Advisors: Is Offering More Hurting Your Business Relationships?

With the onslaught of roboadvisors and cookie-cutter portfolio performance reporting shaking up our industry, the most important, non-duplicable differentiator you can offer is personal, relationship-building time with clients. But with so much to do, how do you make that time?

One of the best ways to gain back some time is to focus on a limited number of products and investment options. A conversation I had with a mutual fund national sales manager last week highlighted the problem and solution: she said the greatest challenge she saw among advisors was overloading their plates by offering too many products and platforms, leaving them little time to focus on client relationships.

As a coaching client was recently about to leave for his company’s annual conference, we had been discussing his talking to different vendors there about their offerings. Wisely, he said he was finding himself less and less interested in hearing about other products.

“I’ve spent a good amount of energy and time selecting our mix, and I know exactly why we include what we offer,” he explained. “It’s working well, and I need to stay focused on a limited, yet effective offering so I can put more focus on servicing clients. I know that what we have is most useful for us right now, and so I’m not wanting to spend time considering other options.”

My client had judiciously made his platform choices and was sticking with them. Looking into all the various products available may seem like a good idea – but if you have products and a process that is working for you, it’s really wasted time you could be using elsewhere.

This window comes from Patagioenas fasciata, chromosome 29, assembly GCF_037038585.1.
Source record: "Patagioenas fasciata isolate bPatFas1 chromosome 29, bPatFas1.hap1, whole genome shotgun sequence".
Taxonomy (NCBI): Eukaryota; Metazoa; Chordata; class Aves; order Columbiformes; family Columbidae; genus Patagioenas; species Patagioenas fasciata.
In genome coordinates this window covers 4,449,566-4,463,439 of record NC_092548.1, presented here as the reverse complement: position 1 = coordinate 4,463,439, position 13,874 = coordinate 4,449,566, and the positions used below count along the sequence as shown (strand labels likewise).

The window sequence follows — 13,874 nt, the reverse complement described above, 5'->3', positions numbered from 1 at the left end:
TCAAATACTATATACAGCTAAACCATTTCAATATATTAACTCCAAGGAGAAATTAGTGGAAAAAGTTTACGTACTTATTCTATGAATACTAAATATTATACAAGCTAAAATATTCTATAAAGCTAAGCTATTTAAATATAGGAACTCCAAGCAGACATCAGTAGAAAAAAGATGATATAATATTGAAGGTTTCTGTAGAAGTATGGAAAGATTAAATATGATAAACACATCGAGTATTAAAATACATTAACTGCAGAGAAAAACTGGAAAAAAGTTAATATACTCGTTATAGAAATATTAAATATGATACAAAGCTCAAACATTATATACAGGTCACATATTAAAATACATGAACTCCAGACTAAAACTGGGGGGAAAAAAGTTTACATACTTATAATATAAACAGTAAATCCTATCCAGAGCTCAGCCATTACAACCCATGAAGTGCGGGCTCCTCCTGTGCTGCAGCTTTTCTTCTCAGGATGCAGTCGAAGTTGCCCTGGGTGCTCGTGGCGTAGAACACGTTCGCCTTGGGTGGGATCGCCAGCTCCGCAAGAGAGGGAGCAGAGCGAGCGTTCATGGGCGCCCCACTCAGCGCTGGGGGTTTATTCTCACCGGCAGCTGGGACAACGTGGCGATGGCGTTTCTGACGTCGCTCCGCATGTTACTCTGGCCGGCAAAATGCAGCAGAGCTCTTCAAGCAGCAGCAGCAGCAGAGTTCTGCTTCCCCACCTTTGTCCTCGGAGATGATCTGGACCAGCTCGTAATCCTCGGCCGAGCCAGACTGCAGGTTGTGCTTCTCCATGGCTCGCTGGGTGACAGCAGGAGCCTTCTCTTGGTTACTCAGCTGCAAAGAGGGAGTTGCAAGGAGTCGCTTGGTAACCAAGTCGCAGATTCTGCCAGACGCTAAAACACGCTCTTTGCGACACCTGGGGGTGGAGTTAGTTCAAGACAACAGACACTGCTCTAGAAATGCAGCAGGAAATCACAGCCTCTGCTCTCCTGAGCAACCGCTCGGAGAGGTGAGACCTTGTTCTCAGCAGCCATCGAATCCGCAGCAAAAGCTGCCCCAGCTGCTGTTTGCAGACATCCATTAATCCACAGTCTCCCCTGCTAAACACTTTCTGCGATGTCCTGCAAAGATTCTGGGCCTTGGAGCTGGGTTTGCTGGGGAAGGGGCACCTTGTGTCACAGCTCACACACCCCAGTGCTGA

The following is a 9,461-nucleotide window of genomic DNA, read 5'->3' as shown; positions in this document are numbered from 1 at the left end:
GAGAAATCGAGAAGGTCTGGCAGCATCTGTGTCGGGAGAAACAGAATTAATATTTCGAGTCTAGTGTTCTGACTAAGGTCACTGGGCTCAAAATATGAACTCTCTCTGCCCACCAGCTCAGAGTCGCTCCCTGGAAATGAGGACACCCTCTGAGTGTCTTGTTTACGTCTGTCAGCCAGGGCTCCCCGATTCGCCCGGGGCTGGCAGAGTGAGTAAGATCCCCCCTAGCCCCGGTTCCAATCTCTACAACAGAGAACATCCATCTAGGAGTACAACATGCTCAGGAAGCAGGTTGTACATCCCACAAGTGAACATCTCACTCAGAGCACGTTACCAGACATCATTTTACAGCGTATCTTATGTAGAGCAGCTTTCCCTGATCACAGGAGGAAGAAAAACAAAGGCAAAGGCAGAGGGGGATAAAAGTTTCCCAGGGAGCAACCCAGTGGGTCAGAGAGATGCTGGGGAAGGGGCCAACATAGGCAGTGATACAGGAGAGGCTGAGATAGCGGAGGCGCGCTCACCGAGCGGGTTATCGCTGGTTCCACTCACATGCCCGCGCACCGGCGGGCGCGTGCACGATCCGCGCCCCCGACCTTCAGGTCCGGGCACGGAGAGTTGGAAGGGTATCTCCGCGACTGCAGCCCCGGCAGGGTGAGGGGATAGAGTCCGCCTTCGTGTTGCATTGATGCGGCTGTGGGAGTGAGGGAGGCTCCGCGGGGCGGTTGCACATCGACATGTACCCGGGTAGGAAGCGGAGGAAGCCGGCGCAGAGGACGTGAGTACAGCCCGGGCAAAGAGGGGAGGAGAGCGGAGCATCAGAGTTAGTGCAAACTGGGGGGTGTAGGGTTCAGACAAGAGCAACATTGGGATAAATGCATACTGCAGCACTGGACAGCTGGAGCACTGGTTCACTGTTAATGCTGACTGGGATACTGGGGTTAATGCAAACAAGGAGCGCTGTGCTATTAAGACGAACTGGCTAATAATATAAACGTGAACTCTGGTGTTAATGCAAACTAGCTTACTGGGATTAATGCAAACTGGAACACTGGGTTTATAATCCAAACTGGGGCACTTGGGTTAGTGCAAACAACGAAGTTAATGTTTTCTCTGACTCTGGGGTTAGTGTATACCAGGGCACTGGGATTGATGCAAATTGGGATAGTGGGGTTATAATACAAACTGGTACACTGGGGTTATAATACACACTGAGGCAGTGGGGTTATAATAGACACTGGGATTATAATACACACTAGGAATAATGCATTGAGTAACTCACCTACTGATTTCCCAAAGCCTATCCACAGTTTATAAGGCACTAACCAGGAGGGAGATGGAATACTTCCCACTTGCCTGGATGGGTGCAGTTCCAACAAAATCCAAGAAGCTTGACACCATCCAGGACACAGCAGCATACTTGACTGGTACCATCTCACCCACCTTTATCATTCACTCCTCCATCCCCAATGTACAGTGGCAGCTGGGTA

Resist the temptation to continually add new products. By staying focused, you can more easily scale your business and add new clients. You’ll also develop deeper conviction for what you offer and how you help people.


So, if you’re feeling stretched with trying to monitor too many items and wondering how you can find valuable time to spend building relationships with your clients:

  • Stop mindlessly expanding. Decide that any new client who begins with you needs to adhere to your investment models and rational. Continuing to bring in more and more broadly allocated assets and simply keeping them in your mix will soon have you stretched too thin, just trying to monitor everything.
  • Develop core investment models. Develop your rationale so you know what you offer and why. This knowledge will help you stick to your focused business approach and the models you have chosen.
  • Review your book. Strategically seek opportunities to move more clients into your models. You’ll have fewer varieties of investments to monitor, allowing you to better leverage your time by directing more of it to relationship management.
  • By staying focused on what you provide, you’ll have more time to devote to what matters most – your relationships with your clients.